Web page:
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Thursday, October 20, 2005

Turin - Day 1

This station doesn't have escalators or elevators. It's a flight of stairs down and then 2 flights up. Good grief. Not something I'd want to do at the best of times with my luggage, let alone first thing in the morning after a long train trip. There's quite a bit of construction going on at the station so it's a bit of a trick to exit. Somehow I manage and find a taxi quite quickly that takes me to the b&b. So far my Italian is holding up - I just have to get over the self-conscious thing, after all I am in Italy! I'm deposited in quite an interested intersection - Piazza Savoia, with it's obelisk sitting in the centre.

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The B&B is in the former Palazzo Saluzzo (built between 1715 and 1722) and I'm met again with another flight of stairs. Thankfully, Roberto, the host comes down and takes both the bags up to the apartment. Obviously he didn't go to the same school as the jerk from Vienna.

The train is just 45 minutes late so the room is ready - it's quite lovely, but alas, no phone, no internet. He hopes that next year he'll have internet but it's difficult to get things done in these historic buildings. Ah yes, Italian bureaucracy you've got to love it. He also supplies me with a map and some information and before long I'm off to explore a bit - excuse the photo quality as I'm only armed with the camera-phone.

First stop for me is a visit to Caffé Al Bicerin and lucky enough there's a table free inside.

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This place only has 8 small round marble topped tables and yes I order a bicerin. There's no picture because I felt a little self-conscious. What exactly is a bicerin? It's a mix of coffee and a secret blend of chocolate, over the top rests a bed of cream. You swirl it all together as the chocolate can sink to the bottom and then drink and enjoy. It's not an overly sweet drink, the chocolate component is of a dark variety, high in cocoa. Overall, very enjoyable and very easy to drink. The €4 price imposes it's own limit.

Opposite Al Bicerin is the Santuario Della Consolata, which houses one of the most beautiful interiors I've seen this whole journey. It really is glorious. No photos since none are allowed - as the signs say, this is a place of worship (it's just wrong that some tourists fail to appreciate that fact).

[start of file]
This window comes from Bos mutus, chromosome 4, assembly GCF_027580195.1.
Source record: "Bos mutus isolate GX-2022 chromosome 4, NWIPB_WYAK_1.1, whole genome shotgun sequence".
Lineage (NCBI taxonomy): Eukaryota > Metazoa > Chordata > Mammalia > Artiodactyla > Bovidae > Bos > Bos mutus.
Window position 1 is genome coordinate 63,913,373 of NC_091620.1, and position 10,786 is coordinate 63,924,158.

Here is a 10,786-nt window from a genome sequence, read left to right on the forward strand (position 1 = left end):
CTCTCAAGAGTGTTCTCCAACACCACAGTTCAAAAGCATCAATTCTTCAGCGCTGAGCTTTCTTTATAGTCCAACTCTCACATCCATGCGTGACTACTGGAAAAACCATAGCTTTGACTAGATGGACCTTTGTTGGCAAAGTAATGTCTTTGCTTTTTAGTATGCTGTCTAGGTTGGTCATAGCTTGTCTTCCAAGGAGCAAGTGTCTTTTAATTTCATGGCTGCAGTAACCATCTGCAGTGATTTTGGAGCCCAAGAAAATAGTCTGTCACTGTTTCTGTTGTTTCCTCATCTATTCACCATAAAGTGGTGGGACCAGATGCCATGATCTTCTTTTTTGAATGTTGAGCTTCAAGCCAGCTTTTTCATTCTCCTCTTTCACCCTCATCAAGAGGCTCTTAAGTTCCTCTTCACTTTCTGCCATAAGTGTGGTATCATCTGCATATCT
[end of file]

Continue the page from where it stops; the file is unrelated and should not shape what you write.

A short stroll from here and I stumble upon a market - and this one is huge. I've read later on that this is the largest in Europe. Unfortunately there seems to be a bit of work gong on - more than likely due to the Olympics but I still manage to have a good look round.

The first part I go through is the Fishmongers - a large building with a central walkway - fishmongers line the path and vie for your business. A kilo of calamari for €2 sounds good to me but without I kitchen I can only ogle the fish. There are also a few religious statues dotted through the building, with candles lit as an offering.

Exiting the building I come upon the open air sections - this one offers clothing, household items, virtually anything you can think of.

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This leads to another enclosed building (The Orologio Building) this houses a multitude of stalls - delis, butchers, poulterers, bakers etc.

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the little piggy looks like it's sleeping...

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This stall belongs to the horse butcher and if you don't like the idea of horse-meat - look away now

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The array of food is quite outstanding - it's interesting to see that the meat isn't as prepared as we are used to seeing, there aren't any cut steaks as such, the meat is presented as slabs and then are sliced to order - not a bad way of doing it if you ask me.

I purchase some Prosciutto Emiliano - never knew it even existed and a little piece of Tallegio. Coupled with some of those incredibly crusty rolls, it makes for one exceptionally tasty lunch. In fact the stall where I purchase the prosciutto from had another dozen or more types from different regions - I chose Emiliano as it's my mother's region. Bread is also priced by weight - something I saw in Germany as well.

A word of warning - I do believe that the market shuts down around 1pm - it's something to be vary of when in Italy, things close down for a bit of siesta.

Leaving this section of the market I come upon the open air fruit and vegetable section - it's also closing down so there are plenty of bargains to be had. It also seems that the vehicle of choice for stall-holders are one of these 3 wheeled things, the affectionately named "Ape".

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I also purchase a few of these lovely Mandarins before returning to the b&b to enjoy my goodies.

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After lunch I head off again, this time with the good camera to find Piazza Solferino and the Information Centre.

The one thing that is catching my eye are the windows and shutters and the facades with their balconies.

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There are also attractive side streets and pedestrian only areas and little piazzas dotted throughout. It really is quite a lovely city.

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Piazza Solferino is also undergoing a bit of construction work - this is definitely for the Olympics as it's also the Olympic Information HQ.